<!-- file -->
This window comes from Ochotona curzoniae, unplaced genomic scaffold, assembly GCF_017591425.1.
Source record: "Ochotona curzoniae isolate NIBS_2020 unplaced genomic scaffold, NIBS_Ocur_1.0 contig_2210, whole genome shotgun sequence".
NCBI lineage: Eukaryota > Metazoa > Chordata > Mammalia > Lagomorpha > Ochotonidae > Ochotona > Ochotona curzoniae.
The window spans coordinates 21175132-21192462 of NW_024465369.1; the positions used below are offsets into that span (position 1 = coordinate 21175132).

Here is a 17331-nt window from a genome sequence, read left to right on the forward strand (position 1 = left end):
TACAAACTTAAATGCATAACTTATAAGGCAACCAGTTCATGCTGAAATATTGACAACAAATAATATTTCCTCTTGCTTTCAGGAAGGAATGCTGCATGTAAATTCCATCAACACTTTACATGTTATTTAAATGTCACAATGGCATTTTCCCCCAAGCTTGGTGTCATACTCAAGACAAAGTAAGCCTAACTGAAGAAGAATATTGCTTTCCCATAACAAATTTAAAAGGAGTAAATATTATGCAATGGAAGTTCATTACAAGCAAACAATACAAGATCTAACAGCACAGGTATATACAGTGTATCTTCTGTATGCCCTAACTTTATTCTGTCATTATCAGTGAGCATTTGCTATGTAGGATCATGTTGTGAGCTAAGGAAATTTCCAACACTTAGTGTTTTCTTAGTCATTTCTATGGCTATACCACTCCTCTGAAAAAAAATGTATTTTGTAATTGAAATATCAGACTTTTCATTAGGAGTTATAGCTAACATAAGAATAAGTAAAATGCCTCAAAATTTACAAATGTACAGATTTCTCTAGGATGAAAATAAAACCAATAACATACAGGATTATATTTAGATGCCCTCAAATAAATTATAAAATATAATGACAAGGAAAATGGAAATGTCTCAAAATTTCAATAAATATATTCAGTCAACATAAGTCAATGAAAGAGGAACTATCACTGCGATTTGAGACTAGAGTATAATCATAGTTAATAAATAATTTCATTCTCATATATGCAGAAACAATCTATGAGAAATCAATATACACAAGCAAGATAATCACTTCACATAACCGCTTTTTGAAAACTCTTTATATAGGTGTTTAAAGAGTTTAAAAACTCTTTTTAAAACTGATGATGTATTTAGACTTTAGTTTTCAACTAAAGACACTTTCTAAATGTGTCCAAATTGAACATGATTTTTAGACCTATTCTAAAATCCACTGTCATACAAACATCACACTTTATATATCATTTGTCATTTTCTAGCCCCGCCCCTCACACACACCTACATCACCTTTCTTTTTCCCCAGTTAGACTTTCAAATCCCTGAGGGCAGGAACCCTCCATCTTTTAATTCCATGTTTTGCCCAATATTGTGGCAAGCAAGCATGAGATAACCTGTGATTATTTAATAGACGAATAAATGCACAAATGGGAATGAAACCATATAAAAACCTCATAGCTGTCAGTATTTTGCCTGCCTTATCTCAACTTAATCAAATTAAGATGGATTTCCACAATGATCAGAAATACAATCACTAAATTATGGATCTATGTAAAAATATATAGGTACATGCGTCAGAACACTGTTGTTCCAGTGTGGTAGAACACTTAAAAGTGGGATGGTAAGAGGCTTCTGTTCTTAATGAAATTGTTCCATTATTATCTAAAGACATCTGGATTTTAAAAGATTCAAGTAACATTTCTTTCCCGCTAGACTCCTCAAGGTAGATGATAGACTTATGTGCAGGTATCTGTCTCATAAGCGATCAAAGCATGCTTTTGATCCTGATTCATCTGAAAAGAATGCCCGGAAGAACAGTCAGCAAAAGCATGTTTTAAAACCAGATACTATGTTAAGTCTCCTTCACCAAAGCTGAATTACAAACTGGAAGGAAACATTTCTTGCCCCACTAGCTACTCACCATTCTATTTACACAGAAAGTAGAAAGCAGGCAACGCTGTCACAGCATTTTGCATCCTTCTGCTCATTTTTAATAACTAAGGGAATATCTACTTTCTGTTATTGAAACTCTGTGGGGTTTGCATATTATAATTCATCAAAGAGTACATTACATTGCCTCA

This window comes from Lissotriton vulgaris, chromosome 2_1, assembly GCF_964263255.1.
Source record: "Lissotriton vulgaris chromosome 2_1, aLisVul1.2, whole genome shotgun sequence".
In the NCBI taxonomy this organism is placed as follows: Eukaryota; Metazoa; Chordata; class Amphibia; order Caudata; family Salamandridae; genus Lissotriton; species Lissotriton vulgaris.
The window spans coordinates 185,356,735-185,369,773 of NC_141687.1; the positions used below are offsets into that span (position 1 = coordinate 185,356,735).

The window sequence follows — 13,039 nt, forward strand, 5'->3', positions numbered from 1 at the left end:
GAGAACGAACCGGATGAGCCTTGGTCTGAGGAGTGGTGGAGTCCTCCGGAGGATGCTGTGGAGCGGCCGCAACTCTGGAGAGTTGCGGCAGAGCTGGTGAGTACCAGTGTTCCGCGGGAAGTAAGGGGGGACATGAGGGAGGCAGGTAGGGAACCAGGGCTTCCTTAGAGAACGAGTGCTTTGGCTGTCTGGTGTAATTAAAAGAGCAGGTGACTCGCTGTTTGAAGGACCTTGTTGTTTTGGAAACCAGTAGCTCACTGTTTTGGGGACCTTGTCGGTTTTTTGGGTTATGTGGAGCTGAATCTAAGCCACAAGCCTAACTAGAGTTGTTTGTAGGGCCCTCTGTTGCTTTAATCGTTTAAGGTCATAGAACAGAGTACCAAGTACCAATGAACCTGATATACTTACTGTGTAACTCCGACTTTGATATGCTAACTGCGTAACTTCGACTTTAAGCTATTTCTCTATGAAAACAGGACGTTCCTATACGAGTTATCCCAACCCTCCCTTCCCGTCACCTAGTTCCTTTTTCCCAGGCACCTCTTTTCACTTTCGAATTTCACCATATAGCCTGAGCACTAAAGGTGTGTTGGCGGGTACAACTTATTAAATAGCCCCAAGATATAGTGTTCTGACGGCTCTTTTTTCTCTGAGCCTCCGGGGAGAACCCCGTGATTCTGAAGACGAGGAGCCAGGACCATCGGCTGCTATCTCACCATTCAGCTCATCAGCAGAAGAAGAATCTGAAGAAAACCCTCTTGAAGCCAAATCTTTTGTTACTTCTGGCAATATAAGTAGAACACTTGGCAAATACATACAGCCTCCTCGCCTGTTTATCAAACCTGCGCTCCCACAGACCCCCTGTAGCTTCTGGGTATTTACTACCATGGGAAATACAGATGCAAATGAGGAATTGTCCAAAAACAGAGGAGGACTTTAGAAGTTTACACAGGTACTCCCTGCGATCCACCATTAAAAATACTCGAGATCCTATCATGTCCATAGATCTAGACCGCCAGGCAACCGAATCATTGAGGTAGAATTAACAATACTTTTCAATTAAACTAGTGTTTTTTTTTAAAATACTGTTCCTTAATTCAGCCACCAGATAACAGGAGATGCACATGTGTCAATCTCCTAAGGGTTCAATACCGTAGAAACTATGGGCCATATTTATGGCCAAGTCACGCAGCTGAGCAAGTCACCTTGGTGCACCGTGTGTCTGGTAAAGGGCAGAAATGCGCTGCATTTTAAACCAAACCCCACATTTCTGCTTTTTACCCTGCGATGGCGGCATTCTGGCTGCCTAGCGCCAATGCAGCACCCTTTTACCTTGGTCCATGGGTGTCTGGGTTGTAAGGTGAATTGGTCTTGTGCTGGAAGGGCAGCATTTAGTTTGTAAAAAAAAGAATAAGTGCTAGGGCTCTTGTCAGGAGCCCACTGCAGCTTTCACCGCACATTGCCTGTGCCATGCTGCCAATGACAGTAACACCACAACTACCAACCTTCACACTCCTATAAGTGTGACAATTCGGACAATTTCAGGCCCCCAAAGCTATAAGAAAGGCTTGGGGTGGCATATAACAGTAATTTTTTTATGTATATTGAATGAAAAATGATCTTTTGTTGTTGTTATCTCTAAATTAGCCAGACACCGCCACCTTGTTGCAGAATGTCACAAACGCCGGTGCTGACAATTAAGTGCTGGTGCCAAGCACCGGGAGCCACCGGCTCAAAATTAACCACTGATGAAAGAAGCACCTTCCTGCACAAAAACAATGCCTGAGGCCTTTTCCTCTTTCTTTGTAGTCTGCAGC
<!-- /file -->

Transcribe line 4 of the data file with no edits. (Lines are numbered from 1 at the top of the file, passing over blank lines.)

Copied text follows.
The window spans coordinates 21175132-21192462 of NW_024465369.1; the positions used below are offsets into that span (position 1 = coordinate 21175132).